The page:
IN HIS BOOK LET 'ER RIP, Gardner Dickinson called him "the greatest putter I ever saw." That's saying something. Dickinson played on the PGA Tour during the Ben Hogan, Arnold Palmer and Jack Nicklaus eras. A protege of Hogan who copied the Texas golf legend in nearly every way, Dickinson had seen many great players and putters in his long career.
But, according to Dickinson, no one matched Wendell "Fat Boy" Barnes on the greens. You remember Barnes, right? No, neither do I.
"When I was in high school and college," Dickinson wrote, "I was a great putter, although no one knew it because of Wendell Barnes."
Barnes was a good friend and a longtime teammate, first in high school and later in college when both young men played on the golf team at Louisiana State University.
"Wendell never played in the pressure cooker of the pro tour," Dickinson added, "but he was, hands down, the greatest putter I've ever seen."
Dickinson said the guys called Barnes "Fat Boy" because he was chubby. Barnes was "good-natured and took it in stride." It was the 1940s. Kids (and people) had nicknames that would be considered unacceptable by today's societal standards. No one made much of a fuss about such things back then.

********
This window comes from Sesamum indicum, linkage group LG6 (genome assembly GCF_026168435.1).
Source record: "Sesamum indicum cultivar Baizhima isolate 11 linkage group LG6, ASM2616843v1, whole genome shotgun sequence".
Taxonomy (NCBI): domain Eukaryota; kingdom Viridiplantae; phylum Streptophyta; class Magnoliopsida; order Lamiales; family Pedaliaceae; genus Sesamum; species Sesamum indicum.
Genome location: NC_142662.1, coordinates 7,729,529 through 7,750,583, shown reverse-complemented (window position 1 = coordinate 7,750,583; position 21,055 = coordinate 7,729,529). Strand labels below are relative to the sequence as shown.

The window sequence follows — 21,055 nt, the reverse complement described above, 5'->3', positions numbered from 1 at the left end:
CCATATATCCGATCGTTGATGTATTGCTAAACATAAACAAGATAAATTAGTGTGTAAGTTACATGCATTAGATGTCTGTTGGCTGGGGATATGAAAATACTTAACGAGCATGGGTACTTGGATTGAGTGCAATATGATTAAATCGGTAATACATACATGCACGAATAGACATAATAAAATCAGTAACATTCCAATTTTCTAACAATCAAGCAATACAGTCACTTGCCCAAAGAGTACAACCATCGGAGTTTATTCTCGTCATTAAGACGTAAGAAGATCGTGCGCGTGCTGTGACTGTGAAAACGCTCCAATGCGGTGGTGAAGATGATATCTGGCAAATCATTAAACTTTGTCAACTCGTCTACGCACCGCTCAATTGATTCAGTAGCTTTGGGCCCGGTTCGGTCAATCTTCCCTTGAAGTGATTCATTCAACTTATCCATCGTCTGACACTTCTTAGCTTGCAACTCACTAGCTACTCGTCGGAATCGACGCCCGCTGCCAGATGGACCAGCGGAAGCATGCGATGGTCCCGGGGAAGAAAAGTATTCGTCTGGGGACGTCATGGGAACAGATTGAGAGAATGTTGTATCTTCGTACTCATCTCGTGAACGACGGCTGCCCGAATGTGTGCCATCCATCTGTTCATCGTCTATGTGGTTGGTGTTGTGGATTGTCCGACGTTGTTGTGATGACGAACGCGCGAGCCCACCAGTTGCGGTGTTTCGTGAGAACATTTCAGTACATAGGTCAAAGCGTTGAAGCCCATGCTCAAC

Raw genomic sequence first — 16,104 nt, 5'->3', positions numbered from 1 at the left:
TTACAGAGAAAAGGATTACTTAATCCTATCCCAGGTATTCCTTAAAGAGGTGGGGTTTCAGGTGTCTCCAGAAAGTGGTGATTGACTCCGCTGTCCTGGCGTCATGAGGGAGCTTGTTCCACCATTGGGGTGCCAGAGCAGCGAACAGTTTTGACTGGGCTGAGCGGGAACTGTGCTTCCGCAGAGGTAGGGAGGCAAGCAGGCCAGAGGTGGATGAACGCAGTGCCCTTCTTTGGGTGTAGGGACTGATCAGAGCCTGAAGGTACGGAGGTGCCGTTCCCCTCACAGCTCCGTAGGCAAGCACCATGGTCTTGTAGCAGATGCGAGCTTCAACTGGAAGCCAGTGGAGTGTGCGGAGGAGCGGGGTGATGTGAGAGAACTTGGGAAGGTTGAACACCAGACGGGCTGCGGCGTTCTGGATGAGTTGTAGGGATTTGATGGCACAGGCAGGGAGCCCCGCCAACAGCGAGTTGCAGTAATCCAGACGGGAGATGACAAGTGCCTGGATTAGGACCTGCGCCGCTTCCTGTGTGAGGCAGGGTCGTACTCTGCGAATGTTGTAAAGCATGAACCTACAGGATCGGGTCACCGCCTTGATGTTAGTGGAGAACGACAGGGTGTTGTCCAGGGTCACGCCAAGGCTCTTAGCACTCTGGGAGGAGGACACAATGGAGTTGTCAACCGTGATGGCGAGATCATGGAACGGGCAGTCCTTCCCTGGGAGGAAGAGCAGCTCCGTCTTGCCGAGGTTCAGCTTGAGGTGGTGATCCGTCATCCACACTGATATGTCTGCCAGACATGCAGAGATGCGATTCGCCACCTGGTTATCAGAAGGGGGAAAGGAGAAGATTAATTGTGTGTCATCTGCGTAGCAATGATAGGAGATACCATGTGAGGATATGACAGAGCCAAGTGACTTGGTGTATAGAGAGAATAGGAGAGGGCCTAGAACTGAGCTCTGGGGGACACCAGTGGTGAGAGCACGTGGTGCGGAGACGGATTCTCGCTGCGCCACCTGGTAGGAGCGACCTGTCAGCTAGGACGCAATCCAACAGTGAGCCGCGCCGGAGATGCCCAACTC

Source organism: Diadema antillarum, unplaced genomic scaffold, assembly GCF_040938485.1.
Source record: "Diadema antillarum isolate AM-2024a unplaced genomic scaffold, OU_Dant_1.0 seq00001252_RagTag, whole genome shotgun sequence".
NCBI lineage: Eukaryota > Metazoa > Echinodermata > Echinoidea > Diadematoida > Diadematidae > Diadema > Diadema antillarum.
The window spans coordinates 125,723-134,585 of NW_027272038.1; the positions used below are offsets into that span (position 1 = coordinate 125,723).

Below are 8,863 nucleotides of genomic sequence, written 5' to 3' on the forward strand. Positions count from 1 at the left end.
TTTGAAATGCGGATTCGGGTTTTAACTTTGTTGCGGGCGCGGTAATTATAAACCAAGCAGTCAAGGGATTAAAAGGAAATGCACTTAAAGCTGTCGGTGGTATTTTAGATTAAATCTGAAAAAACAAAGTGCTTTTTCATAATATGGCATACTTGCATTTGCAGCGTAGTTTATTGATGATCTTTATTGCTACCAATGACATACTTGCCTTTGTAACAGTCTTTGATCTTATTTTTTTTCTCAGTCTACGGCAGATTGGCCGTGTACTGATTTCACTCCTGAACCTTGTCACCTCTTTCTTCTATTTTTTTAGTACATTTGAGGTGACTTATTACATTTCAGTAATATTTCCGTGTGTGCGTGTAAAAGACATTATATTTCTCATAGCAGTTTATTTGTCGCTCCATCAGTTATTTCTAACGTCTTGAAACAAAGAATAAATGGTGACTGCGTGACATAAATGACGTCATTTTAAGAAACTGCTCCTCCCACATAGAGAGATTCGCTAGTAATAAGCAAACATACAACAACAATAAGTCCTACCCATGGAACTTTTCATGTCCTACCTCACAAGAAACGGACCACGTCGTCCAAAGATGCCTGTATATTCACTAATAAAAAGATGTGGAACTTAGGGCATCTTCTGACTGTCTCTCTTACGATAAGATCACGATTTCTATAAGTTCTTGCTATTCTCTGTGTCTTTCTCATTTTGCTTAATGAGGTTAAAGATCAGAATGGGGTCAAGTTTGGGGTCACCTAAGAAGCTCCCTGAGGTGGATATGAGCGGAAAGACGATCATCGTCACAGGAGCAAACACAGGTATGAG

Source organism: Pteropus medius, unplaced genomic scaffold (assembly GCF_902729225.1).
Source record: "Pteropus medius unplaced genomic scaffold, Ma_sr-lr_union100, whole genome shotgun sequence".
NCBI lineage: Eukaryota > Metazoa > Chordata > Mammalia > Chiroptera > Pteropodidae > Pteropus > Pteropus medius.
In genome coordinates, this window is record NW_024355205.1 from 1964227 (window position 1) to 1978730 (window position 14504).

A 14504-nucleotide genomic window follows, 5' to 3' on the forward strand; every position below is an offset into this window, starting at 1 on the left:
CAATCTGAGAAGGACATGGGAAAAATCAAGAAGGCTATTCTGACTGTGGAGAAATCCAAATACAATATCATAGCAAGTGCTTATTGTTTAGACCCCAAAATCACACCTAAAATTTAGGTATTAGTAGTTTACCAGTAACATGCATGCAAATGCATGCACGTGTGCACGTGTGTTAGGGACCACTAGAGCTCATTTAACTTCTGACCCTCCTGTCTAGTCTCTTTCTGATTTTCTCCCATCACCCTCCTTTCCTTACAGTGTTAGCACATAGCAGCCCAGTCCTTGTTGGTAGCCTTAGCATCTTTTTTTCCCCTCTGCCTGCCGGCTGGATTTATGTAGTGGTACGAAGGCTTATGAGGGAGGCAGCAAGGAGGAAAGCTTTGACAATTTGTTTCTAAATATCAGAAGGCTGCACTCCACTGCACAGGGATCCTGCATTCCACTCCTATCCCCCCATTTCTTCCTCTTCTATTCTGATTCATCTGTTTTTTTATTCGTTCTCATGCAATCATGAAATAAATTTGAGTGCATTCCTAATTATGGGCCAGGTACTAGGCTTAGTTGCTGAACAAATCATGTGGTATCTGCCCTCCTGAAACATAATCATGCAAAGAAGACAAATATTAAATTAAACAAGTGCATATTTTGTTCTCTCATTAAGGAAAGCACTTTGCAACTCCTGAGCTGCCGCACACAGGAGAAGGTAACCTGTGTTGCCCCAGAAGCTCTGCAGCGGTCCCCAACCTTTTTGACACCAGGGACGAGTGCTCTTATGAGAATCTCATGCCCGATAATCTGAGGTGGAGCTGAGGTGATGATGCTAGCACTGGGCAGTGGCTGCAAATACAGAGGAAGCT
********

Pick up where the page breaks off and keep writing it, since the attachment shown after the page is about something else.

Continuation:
Dickinson explained how his friend played a controlled hook and never learned how to hit a fade. It didn't seem to matter. "He just wanted to reach the green any old way, then kill you with his putting," Dickinson wrote.
Barnes employed a wristy stroke, common in those days, "like Lloyd Mangrum, Pete Cooper and Billy Casper," Dickinson recalled. "He stroked down on the ball, almost taking a little turf, and the roll he got was just uncanny. He popped the ball so smartly you could hear it clear across the green. In his mind, no putt was too long to make."
Blade, mallet, Cash-in, whatever -- Barnes could putt with any style of putter. Dickinson watched in amazement during eight years of high school and college golf.
"I'm convinced that nobody in the world could have out-putted Wendell."
Barnes died last March at the age of 89. Dickinson, whose career included seven wins on the PGA Tour, died in 1998. He was 70.